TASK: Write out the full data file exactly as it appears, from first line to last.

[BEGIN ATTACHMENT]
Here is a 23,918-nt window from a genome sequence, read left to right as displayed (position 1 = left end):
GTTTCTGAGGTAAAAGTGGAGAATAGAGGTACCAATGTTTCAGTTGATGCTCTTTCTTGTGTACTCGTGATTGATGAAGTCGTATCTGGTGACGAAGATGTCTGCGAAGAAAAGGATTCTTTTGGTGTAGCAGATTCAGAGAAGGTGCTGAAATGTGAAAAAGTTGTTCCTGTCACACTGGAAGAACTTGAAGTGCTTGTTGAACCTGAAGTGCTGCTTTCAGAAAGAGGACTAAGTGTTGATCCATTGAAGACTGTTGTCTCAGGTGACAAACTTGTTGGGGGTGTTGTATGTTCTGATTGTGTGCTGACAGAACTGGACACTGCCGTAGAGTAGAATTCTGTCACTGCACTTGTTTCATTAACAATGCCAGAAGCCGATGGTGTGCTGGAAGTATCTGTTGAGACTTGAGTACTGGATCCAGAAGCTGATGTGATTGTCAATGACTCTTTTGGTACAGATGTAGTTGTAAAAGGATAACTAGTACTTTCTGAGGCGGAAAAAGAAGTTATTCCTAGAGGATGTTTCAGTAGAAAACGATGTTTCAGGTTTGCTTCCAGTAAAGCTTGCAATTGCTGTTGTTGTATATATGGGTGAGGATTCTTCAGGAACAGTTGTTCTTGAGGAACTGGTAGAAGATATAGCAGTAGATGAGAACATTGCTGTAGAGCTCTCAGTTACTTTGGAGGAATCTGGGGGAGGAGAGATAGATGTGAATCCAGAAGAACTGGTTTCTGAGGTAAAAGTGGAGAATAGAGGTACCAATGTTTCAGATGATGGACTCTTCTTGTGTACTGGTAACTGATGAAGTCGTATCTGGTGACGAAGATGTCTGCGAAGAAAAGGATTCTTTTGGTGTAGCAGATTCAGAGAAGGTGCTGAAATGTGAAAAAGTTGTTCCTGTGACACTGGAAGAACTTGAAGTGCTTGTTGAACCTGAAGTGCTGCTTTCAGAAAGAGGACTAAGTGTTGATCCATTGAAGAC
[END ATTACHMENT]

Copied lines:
Here is a 23,918-nt window from a genome sequence, read left to right as displayed (position 1 = left end):
GTTTCTGAGGTAAAAGTGGAGAATAGAGGTACCAATGTTTCAGTTGATGCTCTTTCTTGTGTACTCGTGATTGATGAAGTCGTATCTGGTGACGAAGATGTCTGCGAAGAAAAGGATTCTTTTGGTGTAGCAGATTCAGAGAAGGTGCTGAAATGTGAAAAAGTTGTTCCTGTCACACTGGAAGAACTTGAAGTGCTTGTTGAACCTGAAGTGCTGCTTTCAGAAAGAGGACTAAGTGTTGATCCATTGAAGACTGTTGTCTCAGGTGACAAACTTGTTGGGGGTGTTGTATGTTCTGATTGTGTGCTGACAGAACTGGACACTGCCGTAGAGTAGAATTCTGTCACTGCACTTGTTTCATTAACAATGCCAGAAGCCGATGGTGTGCTGGAAGTATCTGTTGAGACTTGAGTACTGGATCCAGAAGCTGATGTGATTGTCAATGACTCTTTTGGTACAGATGTAGTTGTAAAAGGATAACTAGTACTTTCTGAGGCGGAAAAAGAAGTTATTCCTAGAGGATGTTTCAGTAGAAAACGATGTTTCAGGTTTGCTTCCAGTAAAGCTTGCAATTGCTGTTGTTGTATATATGGGTGAGGATTCTTCAGGAACAGTTGTTCTTGAGGAACTGGTAGAAGATATAGCAGTAGATGAGAACATTGCTGTAGAGCTCTCAGTTACTTTGGAGGAATCTGGGGGAGGAGAGATAGATGTGAATCCAGAAGAACTGGTTTCTGAGGTAAAAGTGGAGAATAGAGGTACCAATGTTTCAGATGATGGACTCTTCTTGTGTACTGGTAACTGATGAAGTCGTATCTGGTGACGAAGATGTCTGCGAAGAAAAGGATTCTTTTGGTGTAGCAGATTCAGAGAAGGTGCTGAAATGTGAAAAAGTTGTTCCTGTGACACTGGAAGAACTTGAAGTGCTTGTTGAACCTGAAGTGCTGCTTTCAGAAAGAGGACTAAGTGTTGATCCATTGAAGAC